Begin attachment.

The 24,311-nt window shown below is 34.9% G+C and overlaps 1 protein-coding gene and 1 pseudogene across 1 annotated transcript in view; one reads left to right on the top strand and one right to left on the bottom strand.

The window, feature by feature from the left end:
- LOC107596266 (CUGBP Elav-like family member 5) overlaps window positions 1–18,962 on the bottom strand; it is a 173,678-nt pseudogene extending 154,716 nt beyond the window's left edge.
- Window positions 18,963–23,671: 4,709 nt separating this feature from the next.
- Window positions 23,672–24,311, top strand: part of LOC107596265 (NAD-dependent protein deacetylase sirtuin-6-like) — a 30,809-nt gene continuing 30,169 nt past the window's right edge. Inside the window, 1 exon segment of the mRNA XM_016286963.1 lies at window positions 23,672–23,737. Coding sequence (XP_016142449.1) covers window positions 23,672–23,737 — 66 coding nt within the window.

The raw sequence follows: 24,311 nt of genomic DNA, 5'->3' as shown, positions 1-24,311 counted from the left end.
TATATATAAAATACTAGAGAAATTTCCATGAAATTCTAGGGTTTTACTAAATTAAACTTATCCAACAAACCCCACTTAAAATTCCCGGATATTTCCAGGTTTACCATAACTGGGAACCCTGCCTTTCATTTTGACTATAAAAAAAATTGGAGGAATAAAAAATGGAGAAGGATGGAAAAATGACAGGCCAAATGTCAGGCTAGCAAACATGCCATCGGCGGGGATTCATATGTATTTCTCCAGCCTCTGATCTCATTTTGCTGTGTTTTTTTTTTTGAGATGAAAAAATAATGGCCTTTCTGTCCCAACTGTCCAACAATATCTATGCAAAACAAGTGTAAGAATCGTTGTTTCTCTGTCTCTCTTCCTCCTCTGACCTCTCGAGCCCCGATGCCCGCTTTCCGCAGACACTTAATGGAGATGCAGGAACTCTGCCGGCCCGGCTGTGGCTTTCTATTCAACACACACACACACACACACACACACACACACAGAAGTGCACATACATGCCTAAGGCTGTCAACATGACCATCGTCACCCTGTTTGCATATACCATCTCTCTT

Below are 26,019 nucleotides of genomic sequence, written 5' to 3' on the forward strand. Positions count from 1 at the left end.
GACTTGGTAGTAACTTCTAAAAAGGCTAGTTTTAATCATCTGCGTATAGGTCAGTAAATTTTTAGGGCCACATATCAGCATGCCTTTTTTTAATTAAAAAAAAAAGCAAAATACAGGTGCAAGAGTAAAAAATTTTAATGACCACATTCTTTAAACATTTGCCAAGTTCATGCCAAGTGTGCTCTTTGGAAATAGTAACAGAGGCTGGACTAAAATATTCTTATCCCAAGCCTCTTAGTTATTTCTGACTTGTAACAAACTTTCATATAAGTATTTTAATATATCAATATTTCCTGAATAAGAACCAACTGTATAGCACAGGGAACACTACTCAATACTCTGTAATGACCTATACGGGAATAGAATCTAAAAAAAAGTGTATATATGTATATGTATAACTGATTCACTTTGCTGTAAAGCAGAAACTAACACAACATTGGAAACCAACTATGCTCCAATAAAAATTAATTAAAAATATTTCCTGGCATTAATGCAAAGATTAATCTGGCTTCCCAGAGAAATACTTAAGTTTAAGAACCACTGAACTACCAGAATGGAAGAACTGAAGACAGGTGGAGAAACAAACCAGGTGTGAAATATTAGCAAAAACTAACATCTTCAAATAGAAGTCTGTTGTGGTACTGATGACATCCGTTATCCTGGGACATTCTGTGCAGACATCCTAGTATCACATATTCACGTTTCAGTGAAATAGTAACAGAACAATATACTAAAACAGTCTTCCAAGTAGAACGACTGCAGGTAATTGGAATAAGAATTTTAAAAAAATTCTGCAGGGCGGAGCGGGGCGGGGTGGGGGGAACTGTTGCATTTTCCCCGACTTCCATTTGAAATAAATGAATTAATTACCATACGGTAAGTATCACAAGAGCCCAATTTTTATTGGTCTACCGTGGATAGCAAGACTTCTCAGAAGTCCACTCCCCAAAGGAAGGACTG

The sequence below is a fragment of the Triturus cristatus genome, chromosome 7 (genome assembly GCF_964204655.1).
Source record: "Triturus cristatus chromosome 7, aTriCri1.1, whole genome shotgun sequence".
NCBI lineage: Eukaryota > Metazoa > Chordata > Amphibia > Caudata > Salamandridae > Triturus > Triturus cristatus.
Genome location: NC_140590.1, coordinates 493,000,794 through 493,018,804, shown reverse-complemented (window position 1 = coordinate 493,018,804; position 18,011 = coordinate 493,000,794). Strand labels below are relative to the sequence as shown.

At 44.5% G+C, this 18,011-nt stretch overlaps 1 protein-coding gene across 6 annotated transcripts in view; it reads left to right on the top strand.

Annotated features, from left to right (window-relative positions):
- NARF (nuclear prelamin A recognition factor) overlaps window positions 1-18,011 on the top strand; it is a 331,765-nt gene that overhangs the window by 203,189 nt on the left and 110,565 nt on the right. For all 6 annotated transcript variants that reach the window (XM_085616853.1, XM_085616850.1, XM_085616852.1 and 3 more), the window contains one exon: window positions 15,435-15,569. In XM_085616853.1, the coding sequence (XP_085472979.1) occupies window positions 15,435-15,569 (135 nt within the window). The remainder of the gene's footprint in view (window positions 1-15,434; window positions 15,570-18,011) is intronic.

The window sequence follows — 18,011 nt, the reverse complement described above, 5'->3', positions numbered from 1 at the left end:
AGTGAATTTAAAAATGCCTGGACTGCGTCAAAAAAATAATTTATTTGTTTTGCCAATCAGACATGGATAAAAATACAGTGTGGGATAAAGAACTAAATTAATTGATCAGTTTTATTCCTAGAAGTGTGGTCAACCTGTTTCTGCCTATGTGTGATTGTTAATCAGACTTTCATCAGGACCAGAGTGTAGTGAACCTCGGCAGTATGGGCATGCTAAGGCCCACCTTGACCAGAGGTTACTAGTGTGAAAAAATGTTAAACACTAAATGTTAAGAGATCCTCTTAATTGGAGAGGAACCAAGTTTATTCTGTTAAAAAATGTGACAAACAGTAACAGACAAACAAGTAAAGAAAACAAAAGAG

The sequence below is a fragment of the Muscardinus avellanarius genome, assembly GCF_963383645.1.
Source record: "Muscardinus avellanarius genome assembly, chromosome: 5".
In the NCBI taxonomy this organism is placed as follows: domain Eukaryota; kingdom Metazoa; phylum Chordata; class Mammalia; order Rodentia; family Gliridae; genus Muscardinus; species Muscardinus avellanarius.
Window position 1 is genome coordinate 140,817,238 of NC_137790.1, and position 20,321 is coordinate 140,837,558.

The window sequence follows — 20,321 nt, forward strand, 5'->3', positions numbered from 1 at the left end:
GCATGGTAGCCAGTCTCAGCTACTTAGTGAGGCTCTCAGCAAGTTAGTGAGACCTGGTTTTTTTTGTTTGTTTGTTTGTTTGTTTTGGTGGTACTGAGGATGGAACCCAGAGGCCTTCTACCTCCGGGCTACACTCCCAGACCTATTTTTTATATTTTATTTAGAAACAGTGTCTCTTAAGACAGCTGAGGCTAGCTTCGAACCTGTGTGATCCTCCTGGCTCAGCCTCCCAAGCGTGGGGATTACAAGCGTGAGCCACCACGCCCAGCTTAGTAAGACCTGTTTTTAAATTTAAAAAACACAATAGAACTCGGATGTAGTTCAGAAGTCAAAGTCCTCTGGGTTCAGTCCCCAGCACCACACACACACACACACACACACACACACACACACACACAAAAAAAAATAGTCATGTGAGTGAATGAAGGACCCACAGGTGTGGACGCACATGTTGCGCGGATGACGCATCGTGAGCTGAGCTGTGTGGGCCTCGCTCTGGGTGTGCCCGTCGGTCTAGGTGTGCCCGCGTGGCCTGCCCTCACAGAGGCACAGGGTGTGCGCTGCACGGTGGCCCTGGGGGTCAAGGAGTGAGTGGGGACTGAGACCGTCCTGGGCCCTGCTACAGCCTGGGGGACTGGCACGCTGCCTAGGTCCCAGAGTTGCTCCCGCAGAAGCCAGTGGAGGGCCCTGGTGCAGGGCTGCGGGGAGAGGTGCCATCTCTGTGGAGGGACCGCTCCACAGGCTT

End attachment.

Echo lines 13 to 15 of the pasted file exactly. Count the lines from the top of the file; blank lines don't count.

Genome location: NC_140590.1, coordinates 493,000,794 through 493,018,804, shown reverse-complemented (window position 1 = coordinate 493,018,804; position 18,011 = coordinate 493,000,794). Strand labels below are relative to the sequence as shown.

At 44.5% G+C, this 18,011-nt stretch overlaps 1 protein-coding gene across 6 annotated transcripts in view; it reads left to right on the top strand.

Annotated features, from left to right (window-relative positions):